Psalm 110 presents us with a mystery in its very first verse:
The Lord says to my Lord:
Sit at My right hand… (Psalm 110:1)
There are three characters in this Psalm, apart from the congregation that hears and repeats it. There’s the Psalmist, the LORD God, and an unnamed third character who sounds very much like the “Anointed one” described in Psalm 2. “Sit at My right hand”—the LORD God is anointing a king.
The Psalmist goes on to describe what God will do for the exalted king at His right hand. “The LORD will stretch forth your strong scepter from Zion.” Compare this with Psalm 2: “You shall break [the nations] with a rod of iron.” (Psalm 2:9) The LORD God will cause this other lord to rule in the midst of enemies, and his people will flock to him, to serve him.
An Unusual Priestly King
The LORD God has said this to this figure at His right hand, “You are a priest forever…” (Psalm 110:4) This is significant because the kings of Israel were not typically understood as priests. The Levites carried out the priestly functions; however, the leader of Israel was expected to build the temple. If that temple became corrupt, it was the king’s job to purify and re-dedicate it. The anointed king in Psalm 110 was an unusual priest. He was not a priest according to the order of Aaron and Levi as was traditional, but according to the order of Melchizedek, the King of Salem.
The Psalmist goes on to describe the signs of this priestly king’s power: “The Lord is at your right hand; He will shatter kings in the day of His wrath.” (Psalm 110:5)
The last verse of this Psalm is a reference to the king after battle: “He will drink from the brook by the wayside; Therefore He will lift up His head.” (Psalm 110:7) This is probably a reference to a ceremonial act. The king is not fatigued or defeated with his head down. He drinks and is refreshed; this may be a reference to the Stream of Gihon which flowed out of the Garden of Life.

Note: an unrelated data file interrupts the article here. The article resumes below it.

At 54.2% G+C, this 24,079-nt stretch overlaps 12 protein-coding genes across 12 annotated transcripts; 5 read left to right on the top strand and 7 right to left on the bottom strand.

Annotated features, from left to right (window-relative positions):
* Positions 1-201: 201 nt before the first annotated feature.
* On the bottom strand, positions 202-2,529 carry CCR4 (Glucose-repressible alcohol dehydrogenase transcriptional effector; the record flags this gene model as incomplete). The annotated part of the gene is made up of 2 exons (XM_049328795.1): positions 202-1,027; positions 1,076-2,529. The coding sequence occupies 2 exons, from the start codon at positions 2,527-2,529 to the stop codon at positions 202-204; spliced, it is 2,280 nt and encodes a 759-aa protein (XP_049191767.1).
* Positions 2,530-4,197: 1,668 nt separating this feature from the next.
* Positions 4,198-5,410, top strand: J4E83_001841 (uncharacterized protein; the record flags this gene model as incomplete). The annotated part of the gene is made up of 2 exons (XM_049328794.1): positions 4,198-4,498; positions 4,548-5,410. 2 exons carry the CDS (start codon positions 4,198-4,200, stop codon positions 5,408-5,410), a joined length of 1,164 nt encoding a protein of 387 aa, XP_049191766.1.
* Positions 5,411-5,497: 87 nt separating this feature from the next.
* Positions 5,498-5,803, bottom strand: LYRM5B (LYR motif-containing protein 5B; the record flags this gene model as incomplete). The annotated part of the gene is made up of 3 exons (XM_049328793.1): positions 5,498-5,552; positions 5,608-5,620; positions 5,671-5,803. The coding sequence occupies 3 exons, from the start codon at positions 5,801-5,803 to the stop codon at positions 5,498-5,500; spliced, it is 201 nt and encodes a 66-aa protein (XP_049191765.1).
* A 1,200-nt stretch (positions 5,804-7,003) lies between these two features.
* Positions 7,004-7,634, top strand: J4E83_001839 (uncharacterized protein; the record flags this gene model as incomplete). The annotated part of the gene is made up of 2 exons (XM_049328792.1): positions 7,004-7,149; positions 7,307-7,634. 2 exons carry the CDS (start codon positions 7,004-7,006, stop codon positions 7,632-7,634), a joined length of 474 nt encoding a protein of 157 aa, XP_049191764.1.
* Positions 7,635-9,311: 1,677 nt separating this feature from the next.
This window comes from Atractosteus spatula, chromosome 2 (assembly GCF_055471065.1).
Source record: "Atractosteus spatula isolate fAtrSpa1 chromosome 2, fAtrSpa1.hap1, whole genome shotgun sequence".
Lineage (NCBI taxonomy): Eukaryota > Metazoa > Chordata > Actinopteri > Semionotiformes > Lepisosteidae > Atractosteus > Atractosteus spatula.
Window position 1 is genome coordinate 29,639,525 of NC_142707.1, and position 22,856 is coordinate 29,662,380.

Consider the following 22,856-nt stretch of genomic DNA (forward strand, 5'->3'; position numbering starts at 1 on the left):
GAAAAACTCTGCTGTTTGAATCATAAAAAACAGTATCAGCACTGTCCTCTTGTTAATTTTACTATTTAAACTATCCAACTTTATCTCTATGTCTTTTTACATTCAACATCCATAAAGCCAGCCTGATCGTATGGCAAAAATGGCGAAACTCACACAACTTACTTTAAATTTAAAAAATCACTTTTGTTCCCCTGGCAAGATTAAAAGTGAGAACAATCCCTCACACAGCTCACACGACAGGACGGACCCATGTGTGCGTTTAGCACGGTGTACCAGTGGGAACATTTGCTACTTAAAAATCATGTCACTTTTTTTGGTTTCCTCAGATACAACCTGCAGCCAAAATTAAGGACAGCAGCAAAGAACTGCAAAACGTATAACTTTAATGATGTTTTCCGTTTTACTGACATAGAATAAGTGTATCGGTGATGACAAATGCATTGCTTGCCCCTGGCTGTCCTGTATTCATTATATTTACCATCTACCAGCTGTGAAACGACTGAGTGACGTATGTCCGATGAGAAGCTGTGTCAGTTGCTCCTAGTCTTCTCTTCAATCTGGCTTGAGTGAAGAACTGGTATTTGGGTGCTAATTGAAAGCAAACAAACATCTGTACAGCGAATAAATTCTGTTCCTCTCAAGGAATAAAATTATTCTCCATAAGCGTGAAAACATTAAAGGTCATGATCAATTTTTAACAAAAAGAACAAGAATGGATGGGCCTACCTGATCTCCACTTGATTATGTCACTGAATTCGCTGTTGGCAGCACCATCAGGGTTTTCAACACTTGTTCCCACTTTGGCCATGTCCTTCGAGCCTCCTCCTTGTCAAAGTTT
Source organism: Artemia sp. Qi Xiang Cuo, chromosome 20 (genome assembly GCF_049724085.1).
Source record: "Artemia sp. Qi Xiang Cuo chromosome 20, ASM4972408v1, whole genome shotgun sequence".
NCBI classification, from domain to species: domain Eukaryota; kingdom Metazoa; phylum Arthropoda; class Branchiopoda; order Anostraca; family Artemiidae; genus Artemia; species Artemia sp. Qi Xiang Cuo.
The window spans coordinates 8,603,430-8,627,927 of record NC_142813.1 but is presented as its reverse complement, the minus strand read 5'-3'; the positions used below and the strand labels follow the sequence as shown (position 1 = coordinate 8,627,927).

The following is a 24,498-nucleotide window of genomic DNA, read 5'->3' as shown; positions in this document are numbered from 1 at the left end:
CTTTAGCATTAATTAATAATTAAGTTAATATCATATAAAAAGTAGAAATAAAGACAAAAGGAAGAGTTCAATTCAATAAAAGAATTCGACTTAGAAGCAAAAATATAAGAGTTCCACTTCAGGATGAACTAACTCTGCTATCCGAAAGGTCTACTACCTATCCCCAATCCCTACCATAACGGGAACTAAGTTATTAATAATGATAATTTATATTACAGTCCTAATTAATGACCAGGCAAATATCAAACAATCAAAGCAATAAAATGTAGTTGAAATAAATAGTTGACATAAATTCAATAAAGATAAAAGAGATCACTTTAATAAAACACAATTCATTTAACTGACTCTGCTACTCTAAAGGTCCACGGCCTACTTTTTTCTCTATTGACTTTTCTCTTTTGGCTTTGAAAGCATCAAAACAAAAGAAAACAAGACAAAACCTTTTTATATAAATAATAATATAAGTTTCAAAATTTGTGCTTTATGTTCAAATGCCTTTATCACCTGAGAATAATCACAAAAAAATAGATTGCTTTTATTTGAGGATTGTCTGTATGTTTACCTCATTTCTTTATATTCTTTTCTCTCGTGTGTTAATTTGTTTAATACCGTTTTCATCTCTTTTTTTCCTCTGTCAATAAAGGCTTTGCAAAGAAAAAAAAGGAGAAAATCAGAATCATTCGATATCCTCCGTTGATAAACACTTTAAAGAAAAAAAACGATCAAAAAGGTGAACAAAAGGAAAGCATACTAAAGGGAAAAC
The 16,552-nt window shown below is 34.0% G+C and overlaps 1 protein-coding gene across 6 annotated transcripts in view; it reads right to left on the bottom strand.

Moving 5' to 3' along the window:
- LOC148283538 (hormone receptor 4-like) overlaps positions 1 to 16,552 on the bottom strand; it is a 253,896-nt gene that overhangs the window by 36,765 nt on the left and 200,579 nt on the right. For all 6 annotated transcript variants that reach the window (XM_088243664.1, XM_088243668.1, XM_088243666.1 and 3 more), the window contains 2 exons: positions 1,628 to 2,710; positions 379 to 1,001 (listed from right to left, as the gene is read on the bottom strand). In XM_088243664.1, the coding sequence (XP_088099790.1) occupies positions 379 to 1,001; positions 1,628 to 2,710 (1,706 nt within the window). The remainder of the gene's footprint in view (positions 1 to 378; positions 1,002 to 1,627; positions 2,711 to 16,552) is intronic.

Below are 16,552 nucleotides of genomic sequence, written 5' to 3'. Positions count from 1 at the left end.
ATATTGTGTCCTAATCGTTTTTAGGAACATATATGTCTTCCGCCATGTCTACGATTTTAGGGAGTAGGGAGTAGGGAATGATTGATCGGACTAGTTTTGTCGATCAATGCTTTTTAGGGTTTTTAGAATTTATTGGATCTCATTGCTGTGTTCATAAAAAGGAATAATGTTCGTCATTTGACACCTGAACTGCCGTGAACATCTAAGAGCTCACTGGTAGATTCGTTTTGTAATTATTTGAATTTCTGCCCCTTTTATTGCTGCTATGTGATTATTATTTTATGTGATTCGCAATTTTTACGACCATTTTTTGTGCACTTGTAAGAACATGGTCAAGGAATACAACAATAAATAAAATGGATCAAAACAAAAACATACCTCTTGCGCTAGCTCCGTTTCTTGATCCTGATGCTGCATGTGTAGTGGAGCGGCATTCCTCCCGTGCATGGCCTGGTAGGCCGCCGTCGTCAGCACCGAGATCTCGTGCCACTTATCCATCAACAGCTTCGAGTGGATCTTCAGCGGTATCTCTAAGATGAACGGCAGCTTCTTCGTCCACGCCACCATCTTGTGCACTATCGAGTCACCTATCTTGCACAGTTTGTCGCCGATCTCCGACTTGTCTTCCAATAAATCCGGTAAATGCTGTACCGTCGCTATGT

The Answer Was Right in Front of Them
Who could this exalted priestly king possibly be? The Israelites knew that this anointed one would be a descendant of King David, a king appointed by the LORD God, but beyond that the Old Testament didn’t give them a direct answer.
Jesus took advantage of this mystery in Mark 12, when the Jewish leaders tried to trap Him near the end of His life:
Jesus began to say, as He taught in the Temple, “How is it that the scribes say that the Christ is the Son of David? David himself said in the Holy Spirit,
‘The Lord said to my Lord,
Sit at My right hand,
Until I put your enemies beneath Your feet.’” (Mark 12:35-36)
Jesus challenged the Jewish scribes and teachers with a riddle: if Messiah is David’s son, how can David call his own son Lord, as he does in Psalm 110?
Obviously the theologians couldn’t answer him, because there’s no answer given in the Old Testament text. We are told that the large crowd that had gathered enjoyed Jesus’ dispute with the Jewish leaders and theologians. He stumped them, and it’s easy to imagine that the crowd must have laughed. The peasant preacher stumped the scribes, Pharisees, and theologians who were trying to trap him.
The Answer Revealed to All
Peter later referenced the mysterious figure when he delivered the first Christian sermon on the day of Pentecost in Acts 2. It’s easy to imagine that he might have quoted this passage with a wry smile:
Brethren, I may confidently say to you regarding the patriarch David that he both died and was buried, and his tomb is with us to this day. (Acts 2:29)
It was not David who ascended into heaven; David himself predicted that he would be surpassed by a descendant greater than himself. “Therefore,” Peter says, “Let all the house of Israel know for certain that God has made him both Lord and Christ—this Jesus whom you crucified.” (Acts 2:36)
Jesus the Messiah is the enthroned one, the exalted lord that David foresaw in Psalm 110. He is the king through whom God will cause all the nations to give him worship.
We must bear witness to the unfolding of Christ’s kingship, which will be consummated on the last day. He is the king, and we owe him our loyalty, our obedience, and our commitment.
The preceding was adapted by Rachel Motte from a sermon Dr. Robert Sloan delivered at Kingsland Baptist Church on May 5, 2013. A video of his original address may be viewed here.